Case Study

Scaling the School Sanitation and Hygiene Education Pilot in Vietnam

Christine van Wijk
Publication Year:
  • SDG 3 - Good Health and Well-Being
  • SDG 6 - Clean Water and Sanitation

A pilot project promoting sanitation and hygiene education in schools in Vietnam will expand significantly over the next two years, to help communities plan and implement their own schemes. A new strategy has been proposed to reach all schools in a gradually expanding, demand-responsive programme.

Vietnam is one of six countries involved in a global Schools Sanitation and Hygiene Education (SSHE) programme, in which local partners, UNICEF and IRC work together. The SSHE programme started in 2001/2001 in 20 primary schools in two districts, located in two separate provinces. The following year, it expanded to a further 30 schools in 15 districts in 15 provinces. All are in rural areas - urban schools generally have better infrastructure and greater educational capacities and resources.

The pilot programme of combining improved sanitation was reviewed at the recent Second National SSHE Workshop, held in Hanoi, and it was decided to extend the programme to 300 schools by 2005, and include 265 "branch" schools. Branch schools are located in smaller villages, taking children from the age of six to nine, and are attached to a main school located in the main village of a commune. 


Part of national curriculum

The SSHE programme fits into existing national programmes for primary and lower secondary education and pre-schools, where health education has been part of the school curriculum for over ten years.

Since September 2002, hygiene, sanitation and water supply have formed part of the new subject “Socio and Natural Sciences”. This covers SSHE under three sub-topics:

  1. ‘People and Health’ covers the human body, personal hygiene and prevention of illness.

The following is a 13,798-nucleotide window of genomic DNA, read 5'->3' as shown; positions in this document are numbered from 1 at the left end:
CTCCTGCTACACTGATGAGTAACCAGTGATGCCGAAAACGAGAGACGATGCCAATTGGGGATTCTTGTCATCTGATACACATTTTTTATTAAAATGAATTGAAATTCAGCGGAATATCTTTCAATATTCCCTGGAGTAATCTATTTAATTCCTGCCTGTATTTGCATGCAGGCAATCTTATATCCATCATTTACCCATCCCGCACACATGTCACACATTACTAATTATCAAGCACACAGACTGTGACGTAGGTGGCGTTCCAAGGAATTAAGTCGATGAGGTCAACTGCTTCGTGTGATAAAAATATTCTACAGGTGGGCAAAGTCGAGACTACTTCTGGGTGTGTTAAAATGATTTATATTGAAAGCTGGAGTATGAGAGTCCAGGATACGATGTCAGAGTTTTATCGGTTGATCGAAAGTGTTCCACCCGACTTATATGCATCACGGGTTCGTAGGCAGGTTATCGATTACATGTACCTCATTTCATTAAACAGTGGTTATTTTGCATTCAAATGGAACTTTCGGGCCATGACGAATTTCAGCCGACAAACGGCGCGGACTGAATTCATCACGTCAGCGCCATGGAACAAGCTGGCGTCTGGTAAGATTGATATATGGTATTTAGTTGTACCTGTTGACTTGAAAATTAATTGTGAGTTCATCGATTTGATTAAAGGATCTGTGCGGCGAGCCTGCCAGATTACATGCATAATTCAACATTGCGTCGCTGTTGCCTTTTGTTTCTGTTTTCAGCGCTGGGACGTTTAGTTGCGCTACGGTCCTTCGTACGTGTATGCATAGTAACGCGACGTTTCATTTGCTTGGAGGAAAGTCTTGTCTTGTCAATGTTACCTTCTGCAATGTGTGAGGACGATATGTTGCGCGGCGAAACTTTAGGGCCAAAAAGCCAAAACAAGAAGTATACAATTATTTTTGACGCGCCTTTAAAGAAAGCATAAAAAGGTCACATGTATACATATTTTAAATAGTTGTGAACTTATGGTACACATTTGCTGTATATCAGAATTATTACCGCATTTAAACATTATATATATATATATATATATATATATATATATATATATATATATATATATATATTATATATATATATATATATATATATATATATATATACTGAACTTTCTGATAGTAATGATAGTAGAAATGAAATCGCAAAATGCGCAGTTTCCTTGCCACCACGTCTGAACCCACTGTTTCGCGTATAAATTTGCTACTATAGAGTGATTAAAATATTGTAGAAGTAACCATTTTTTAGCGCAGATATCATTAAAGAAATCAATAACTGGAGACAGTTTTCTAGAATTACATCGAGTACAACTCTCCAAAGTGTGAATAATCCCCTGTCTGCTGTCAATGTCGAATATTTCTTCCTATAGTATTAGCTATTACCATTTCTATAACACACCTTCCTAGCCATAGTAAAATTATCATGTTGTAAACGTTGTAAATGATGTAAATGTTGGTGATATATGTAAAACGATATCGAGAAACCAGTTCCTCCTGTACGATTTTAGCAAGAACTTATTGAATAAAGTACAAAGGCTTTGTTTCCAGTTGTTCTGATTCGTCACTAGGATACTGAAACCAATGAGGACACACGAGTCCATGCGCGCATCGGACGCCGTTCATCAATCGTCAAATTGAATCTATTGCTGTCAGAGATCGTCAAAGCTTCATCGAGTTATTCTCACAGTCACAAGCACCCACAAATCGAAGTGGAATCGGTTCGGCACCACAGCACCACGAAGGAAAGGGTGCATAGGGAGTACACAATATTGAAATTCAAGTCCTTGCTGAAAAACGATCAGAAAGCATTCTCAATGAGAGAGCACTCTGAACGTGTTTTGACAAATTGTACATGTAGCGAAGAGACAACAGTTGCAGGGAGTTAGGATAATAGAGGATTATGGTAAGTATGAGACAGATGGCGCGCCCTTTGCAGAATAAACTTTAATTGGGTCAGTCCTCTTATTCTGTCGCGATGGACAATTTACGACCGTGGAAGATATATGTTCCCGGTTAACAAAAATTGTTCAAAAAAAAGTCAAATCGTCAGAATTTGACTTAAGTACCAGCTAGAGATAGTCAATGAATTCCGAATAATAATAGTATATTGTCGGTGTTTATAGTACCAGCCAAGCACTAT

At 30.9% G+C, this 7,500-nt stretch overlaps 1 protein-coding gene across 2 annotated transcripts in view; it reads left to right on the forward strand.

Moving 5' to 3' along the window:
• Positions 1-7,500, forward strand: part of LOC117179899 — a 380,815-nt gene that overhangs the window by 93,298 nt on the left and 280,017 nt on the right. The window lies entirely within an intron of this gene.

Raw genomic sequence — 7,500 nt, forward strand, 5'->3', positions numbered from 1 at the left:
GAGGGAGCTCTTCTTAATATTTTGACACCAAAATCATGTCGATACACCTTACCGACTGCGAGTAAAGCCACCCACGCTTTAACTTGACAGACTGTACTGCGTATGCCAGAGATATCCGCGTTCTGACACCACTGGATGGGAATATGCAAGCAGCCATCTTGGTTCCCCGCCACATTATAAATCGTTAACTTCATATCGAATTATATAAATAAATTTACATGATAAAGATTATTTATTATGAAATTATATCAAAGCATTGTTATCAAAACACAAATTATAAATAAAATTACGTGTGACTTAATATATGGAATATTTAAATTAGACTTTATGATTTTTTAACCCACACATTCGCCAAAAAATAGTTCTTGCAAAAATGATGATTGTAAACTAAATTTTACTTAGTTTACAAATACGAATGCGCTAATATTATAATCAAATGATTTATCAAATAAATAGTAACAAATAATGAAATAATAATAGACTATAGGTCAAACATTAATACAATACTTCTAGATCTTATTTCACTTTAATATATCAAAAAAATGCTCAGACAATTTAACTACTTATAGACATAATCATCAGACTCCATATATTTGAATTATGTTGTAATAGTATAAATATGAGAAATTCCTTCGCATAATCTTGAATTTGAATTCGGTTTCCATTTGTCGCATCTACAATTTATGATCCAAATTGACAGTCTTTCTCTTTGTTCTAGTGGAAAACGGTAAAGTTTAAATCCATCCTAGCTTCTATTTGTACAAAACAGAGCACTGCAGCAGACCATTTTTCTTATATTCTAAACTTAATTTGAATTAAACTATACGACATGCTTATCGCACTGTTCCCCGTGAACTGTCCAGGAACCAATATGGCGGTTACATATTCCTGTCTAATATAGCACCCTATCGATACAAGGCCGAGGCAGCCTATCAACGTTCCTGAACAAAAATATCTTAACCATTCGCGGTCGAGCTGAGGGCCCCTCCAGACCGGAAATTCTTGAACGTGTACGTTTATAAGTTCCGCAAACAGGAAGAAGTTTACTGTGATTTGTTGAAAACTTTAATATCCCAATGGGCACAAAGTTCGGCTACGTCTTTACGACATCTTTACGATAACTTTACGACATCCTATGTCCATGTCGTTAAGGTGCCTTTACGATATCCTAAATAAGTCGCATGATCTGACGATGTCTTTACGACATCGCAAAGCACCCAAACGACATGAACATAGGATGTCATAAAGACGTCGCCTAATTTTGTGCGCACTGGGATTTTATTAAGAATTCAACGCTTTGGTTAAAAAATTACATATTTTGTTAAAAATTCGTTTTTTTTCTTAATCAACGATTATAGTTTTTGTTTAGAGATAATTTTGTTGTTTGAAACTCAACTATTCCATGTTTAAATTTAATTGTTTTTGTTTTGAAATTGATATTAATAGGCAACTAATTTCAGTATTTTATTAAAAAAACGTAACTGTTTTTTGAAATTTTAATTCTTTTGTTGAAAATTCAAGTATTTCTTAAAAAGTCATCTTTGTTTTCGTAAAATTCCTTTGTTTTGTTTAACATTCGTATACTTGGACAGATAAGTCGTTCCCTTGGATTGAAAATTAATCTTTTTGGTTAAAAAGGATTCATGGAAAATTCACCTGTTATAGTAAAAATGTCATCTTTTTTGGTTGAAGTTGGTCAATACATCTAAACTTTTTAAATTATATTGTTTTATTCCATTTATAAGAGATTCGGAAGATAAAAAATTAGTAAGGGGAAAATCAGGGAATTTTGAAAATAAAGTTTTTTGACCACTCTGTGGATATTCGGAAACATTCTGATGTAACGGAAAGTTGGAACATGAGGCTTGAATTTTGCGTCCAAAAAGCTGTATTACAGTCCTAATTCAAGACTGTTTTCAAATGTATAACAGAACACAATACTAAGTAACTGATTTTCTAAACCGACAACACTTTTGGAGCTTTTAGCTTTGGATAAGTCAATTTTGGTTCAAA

2. ‘Society’ covers hygiene (along with safety) in homes, schools and the community.
  3. ‘Nature’ covers environmental sanitation and protection.

Health and hygiene are part of the Science exam at the end of Grade V.

Under the pilot project, a life-skills approach was introduced for hygiene education in which children learn about hygiene along with general knowledge, attitudes and skills to cope with life problems through participatory learning activities. 



In addition to the new form of hygiene education, the SSHE programme has promoted the introduction of good sanitation facilities in schools. In the last ten years, 11,000 school latrines have been installed using two standard models developed by the WATSAN Reference Centre of Thai Binh Medical University.

However, feedback from each of the 19 provinces represented at the National Workshop indicated that the installation itself has not always followed recommended designs. It was therefore decided that is better to offer a wider range of models, because ecological conditions, school size, type, and local resources vary. Following this discussion, the National Workshop recommended that a range of models be developed, allowing schools and parents to install the type of facilities and to use materials that they can afford, so long as minimum design criteria are met. Installation is by local craftsmen, without training or backstopping from the programme.


The way ahead

In total, Vietnam has 15,000 primary schools (60,000 when branch schools are included), and almost 10,000 pre-schools, bringing the overall number of schools to be covered to some 70,000 for lower education alone. Up to half of the schools lack good sanitary facilities. Many also lack up-to-date teaching methods, including teaching on sanitation, hygiene and health. The current expansion strategy will take a long time to achieve total coverage. Brainstorming of the IRC Mission with Ministry of Education and Training, UNICEF Vietnam and the local partners resulted in an outline strategy for a larger, demand driven scaling up programme. 

The main strategic recommendations on the development of the SSHE programme reviewed at the National Workshop were: